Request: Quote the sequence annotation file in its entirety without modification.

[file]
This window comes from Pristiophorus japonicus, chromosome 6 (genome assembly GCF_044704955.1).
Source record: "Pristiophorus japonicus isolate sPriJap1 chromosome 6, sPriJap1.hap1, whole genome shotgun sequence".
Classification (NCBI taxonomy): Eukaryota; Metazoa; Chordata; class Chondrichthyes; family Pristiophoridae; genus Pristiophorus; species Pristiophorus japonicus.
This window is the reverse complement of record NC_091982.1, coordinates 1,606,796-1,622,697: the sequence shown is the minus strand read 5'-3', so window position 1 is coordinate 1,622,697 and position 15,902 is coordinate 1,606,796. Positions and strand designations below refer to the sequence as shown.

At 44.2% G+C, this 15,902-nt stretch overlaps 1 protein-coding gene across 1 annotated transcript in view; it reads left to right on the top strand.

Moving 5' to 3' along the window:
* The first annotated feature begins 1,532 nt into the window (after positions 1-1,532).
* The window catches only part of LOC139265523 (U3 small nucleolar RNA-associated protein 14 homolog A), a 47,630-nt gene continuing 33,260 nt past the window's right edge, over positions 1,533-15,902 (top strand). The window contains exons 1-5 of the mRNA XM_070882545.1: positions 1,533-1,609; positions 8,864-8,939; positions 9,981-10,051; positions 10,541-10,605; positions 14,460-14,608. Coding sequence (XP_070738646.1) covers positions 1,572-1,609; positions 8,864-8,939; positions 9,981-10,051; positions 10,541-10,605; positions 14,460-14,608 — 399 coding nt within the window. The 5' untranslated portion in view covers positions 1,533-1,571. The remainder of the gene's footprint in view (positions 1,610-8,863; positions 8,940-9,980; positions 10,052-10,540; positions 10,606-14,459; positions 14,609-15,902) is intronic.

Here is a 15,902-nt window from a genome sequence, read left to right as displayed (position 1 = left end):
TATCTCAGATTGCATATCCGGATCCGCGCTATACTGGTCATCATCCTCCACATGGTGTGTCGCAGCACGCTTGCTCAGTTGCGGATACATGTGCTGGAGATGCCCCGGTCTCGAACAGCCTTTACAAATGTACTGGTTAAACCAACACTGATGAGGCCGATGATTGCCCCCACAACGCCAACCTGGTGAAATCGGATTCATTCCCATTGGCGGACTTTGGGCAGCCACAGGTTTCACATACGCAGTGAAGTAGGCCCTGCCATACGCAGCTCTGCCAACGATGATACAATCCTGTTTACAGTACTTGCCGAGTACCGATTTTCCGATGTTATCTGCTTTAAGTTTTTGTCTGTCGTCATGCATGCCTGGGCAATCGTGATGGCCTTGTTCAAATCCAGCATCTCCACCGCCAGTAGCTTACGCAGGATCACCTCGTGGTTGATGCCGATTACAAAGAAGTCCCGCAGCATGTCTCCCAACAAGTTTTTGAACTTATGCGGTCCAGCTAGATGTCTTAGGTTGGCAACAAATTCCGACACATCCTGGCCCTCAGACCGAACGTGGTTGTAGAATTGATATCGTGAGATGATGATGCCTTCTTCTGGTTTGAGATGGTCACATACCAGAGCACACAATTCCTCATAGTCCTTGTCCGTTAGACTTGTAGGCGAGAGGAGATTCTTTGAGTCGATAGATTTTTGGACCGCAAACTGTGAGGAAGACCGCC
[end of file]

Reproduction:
This window comes from Pristiophorus japonicus, chromosome 6 (genome assembly GCF_044704955.1).
Source record: "Pristiophorus japonicus isolate sPriJap1 chromosome 6, sPriJap1.hap1, whole genome shotgun sequence".
Classification (NCBI taxonomy): Eukaryota; Metazoa; Chordata; class Chondrichthyes; family Pristiophoridae; genus Pristiophorus; species Pristiophorus japonicus.
This window is the reverse complement of record NC_091982.1, coordinates 1,606,796-1,622,697: the sequence shown is the minus strand read 5'-3', so window position 1 is coordinate 1,622,697 and position 15,902 is coordinate 1,606,796. Positions and strand designations below refer to the sequence as shown.

At 44.2% G+C, this 15,902-nt stretch overlaps 1 protein-coding gene across 1 annotated transcript in view; it reads left to right on the top strand.

Moving 5' to 3' along the window:
* The first annotated feature begins 1,532 nt into the window (after positions 1-1,532).
* The window catches only part of LOC139265523 (U3 small nucleolar RNA-associated protein 14 homolog A), a 47,630-nt gene continuing 33,260 nt past the window's right edge, over positions 1,533-15,902 (top strand). The window contains exons 1-5 of the mRNA XM_070882545.1: positions 1,533-1,609; positions 8,864-8,939; positions 9,981-10,051; positions 10,541-10,605; positions 14,460-14,608. Coding sequence (XP_070738646.1) covers positions 1,572-1,609; positions 8,864-8,939; positions 9,981-10,051; positions 10,541-10,605; positions 14,460-14,608 — 399 coding nt within the window. The 5' untranslated portion in view covers positions 1,533-1,571. The remainder of the gene's footprint in view (positions 1,610-8,863; positions 8,940-9,980; positions 10,052-10,540; positions 10,606-14,459; positions 14,609-15,902) is intronic.

Here is a 15,902-nt window from a genome sequence, read left to right as displayed (position 1 = left end):
TATCTCAGATTGCATATCCGGATCCGCGCTATACTGGTCATCATCCTCCACATGGTGTGTCGCAGCACGCTTGCTCAGTTGCGGATACATGTGCTGGAGATGCCCCGGTCTCGAACAGCCTTTACAAATGTACTGGTTAAACCAACACTGATGAGGCCGATGATTGCCCCCACAACGCCAACCTGGTGAAATCGGATTCATTCCCATTGGCGGACTTTGGGCAGCCACAGGTTTCACATACGCAGTGAAGTAGGCCCTGCCATACGCAGCTCTGCCAACGATGATACAATCCTGTTTACAGTACTTGCCGAGTACCGATTTTCCGATGTTATCTGCTTTAAGTTTTTGTCTGTCGTCATGCATGCCTGGGCAATCGTGATGGCCTTGTTCAAATCCAGCATCTCCACCGCCAGTAGCTTACGCAGGATCACCTCGTGGTTGATGCCGATTACAAAGAAGTCCCGCAGCATGTCTCCCAACAAGTTTTTGAACTTATGCGGTCCAGCTAGATGTCTTAGGTTGGCAACAAATTCCGACACATCCTGGCCCTCAGACCGAACGTGGTTGTAGAATTGATATCGTGAGATGATGATGCCTTCTTCTGGTTTGAGATGGTCACATACCAGAGCACACAATTCCTCATAGTCCTTGTCCGTTAGACTTGTAGGCGAGAGGAGATTCTTTGAGTCGATAGATTTTTGGACCGCAAACTGTGAGGAAGACCGCC